Criminals are referred to as apradhis, Bollywood songs are quoted at length without any attempt to explain their meaning/context in which they are relevant, people burn agarbattis (incense sticks), meet up in akhadas (Indian gymns), feel jealous over the presence of arabpatis (billionaires) in their midsts, stay away from badmash people (bad people). Ass, cunt, dick, sex etc. are unapologetically referred to by their Hindi appellations. And although generally NF is somewhat of a purist when it comes to language, he was totally won over by the savage agenda, raunchy jokes and the brilliant effect such language managed to produce. In fact, such was the frequency and pivotal-ness of this conscious use of Indian languages in the book that Nanga Fakir wonders if the others will not feel totally turned off/miss critical points while wading through the sea of prose. (A glossary of all Hindi/Marathi/other words used in the book is on the writer's website and runs over twenty pages!)

And to those snobbish lit-crit theory gurus who believe that great novels cannot emerge from the dirty hovels of crime fiction - take that and shove it up your gaand (ass)!

Vikram Chandra has made a lifelong fan out of Nanga Fakir. And you'd be one too if you give him a try.



The following is a somewhat obscure joke NF came across many years ago and cannot resist throwing in at the first mention of ISI. As far as he remembers, it was first stated by a Pakistani journalist in one of the English dailies in Pakistan.

In the joke, the journalist goes on to aver that real intelligence agencies are almost invisible to all people - even to the public of their own countries. He then cites RAW and Mossad as the prime examples of such efficient organizations. Building on this theme, he suggests that the popular and very well known intelligence organizations, thus, are either very incompetent or merely decoys. Then comes the punchline - since ISI is so well known, it can't be a real intelligence agency at all. It must be a front put up by the Pakistani government. The real intelligence agency must be well hidden from all political discourse - even from the general public. Hence, he concludes with impeccable logic and a sudden, sharp force of clarity, that the real Pakistani intelligence agency must the Pakistani Agriculture Ministry!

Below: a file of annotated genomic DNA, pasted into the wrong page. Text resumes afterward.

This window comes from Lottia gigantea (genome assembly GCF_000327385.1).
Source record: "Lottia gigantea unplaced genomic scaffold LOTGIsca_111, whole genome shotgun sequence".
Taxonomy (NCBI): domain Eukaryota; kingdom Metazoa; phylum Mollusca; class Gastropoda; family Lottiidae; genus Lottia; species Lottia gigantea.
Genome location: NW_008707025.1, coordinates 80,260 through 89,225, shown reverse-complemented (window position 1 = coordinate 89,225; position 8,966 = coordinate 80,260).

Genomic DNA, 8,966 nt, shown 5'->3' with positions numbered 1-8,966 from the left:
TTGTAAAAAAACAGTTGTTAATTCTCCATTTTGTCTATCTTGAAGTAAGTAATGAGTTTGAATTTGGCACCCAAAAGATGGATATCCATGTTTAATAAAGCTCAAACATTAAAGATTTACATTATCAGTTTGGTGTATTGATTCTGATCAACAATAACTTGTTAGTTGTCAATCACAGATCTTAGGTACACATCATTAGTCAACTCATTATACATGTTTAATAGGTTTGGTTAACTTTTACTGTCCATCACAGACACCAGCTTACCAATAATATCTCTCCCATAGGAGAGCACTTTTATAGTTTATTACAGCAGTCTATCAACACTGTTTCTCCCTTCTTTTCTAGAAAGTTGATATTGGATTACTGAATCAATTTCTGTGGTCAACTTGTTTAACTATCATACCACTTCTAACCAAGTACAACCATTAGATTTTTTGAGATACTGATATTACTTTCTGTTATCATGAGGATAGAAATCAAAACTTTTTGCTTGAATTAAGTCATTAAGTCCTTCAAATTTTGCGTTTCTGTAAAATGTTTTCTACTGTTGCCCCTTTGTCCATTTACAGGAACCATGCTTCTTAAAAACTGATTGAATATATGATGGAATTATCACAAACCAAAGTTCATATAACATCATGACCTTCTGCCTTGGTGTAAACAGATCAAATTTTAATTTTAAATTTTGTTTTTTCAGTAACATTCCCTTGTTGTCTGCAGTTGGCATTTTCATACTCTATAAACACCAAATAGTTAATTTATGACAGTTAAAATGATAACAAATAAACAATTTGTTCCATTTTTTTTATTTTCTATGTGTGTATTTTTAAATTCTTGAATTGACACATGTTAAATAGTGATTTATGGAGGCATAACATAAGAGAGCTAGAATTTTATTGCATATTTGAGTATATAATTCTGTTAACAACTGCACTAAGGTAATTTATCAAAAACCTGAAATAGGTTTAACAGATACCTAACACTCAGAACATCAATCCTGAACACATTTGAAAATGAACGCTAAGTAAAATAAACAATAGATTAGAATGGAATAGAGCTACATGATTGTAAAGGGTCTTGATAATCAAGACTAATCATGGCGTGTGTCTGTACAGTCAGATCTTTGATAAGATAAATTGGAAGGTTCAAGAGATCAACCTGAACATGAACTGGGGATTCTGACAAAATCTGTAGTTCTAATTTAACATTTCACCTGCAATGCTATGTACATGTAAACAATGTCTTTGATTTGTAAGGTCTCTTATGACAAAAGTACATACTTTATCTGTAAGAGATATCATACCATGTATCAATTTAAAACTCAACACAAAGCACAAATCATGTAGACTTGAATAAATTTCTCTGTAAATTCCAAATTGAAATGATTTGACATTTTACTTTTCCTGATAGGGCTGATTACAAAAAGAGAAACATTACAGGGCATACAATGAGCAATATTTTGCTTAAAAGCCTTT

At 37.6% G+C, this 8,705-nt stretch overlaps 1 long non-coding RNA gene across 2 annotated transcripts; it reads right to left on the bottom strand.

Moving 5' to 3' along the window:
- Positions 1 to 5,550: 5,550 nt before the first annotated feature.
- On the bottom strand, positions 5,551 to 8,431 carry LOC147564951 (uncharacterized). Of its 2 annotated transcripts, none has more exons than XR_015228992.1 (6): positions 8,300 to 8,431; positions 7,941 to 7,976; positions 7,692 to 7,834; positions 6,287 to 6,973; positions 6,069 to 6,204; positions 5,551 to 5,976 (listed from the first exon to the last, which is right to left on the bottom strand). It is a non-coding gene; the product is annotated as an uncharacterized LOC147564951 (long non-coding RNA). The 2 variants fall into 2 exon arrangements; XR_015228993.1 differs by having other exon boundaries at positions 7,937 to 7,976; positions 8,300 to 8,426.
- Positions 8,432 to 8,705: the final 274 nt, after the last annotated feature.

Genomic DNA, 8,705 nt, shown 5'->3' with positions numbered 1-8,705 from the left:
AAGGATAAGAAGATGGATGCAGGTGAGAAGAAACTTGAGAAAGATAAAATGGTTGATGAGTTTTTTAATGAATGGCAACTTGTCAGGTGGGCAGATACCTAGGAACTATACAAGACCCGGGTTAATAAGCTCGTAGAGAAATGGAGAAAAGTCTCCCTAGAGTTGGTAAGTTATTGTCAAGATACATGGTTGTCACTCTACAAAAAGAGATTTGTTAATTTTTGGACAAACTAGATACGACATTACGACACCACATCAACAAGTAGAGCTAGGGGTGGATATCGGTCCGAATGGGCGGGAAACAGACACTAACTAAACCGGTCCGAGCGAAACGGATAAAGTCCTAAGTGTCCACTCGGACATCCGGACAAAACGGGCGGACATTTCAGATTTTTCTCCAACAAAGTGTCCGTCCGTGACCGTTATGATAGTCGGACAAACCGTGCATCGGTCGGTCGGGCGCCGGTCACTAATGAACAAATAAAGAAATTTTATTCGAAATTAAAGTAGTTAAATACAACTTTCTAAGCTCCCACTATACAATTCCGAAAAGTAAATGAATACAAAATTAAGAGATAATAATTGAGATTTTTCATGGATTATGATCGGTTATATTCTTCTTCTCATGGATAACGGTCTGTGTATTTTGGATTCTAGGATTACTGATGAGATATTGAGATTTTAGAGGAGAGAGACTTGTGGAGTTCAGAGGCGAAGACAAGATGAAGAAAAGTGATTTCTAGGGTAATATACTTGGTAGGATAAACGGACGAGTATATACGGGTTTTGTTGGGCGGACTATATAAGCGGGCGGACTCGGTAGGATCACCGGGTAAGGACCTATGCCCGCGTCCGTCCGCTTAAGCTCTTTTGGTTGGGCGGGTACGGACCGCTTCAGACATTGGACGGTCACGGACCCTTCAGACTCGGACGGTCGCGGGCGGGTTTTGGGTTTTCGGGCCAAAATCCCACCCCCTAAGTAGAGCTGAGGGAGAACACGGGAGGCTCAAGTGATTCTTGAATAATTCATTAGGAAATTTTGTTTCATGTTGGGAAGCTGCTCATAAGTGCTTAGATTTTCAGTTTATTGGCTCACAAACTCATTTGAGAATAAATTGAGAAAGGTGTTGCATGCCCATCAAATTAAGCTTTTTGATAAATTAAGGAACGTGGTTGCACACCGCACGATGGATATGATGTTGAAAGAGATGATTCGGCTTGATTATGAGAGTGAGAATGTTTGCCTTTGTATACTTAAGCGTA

Abhishek Sardar said...

Have a look at this trailer, if you haven't already. it was one of the three indian films at berlinale this year.

Nanga Fakir said...

Yup! Have seen the trailer already. Though its connection with this post is not so clear.

Abhishek Sardar said...

no connection. just thought you would be interested :)


I religiously read ur blog but i hardly ever comment because i mostly feel very stupid :|

but i commend you on referring to so many books and authors, and a lot i know about a lot of favourite books today, has come from some random mention on your blog.

and i am an english student. the sad state of affairs.

i will definitely try to get hold of thisbook now -- nd hello wasnt THE GODFATHER reat book to those who say crime fiction cant produce great literature ??

have you read amitav ghosh ?? would love to hear ur take on him.

keep writing nf :)) i loveee your blog !!!

Shishir said...

Slightly surprised that you hadn't read this book till now, its been around for a while.

On the other hand, you are a hippie after all, so its not all that surprising :D

But agree with the review, its a really well-written book.

Nanga Fakir said...

@Photogenic: Haven't read any Amitava Ghosh. Plan to do so in the future though.

And as regards the greatness of crime fiction, you should see the snobbish literary people who turned their noses up at any mention of anyone less experimental and 'avant-garde' than John Barthe, Donald Barthelme and the likes.

(Interestingly Vikram Chandra studied under both of the aforementioned crazily experimental authors!)

@Shishir: Nanga Fakir is NOT a hippie!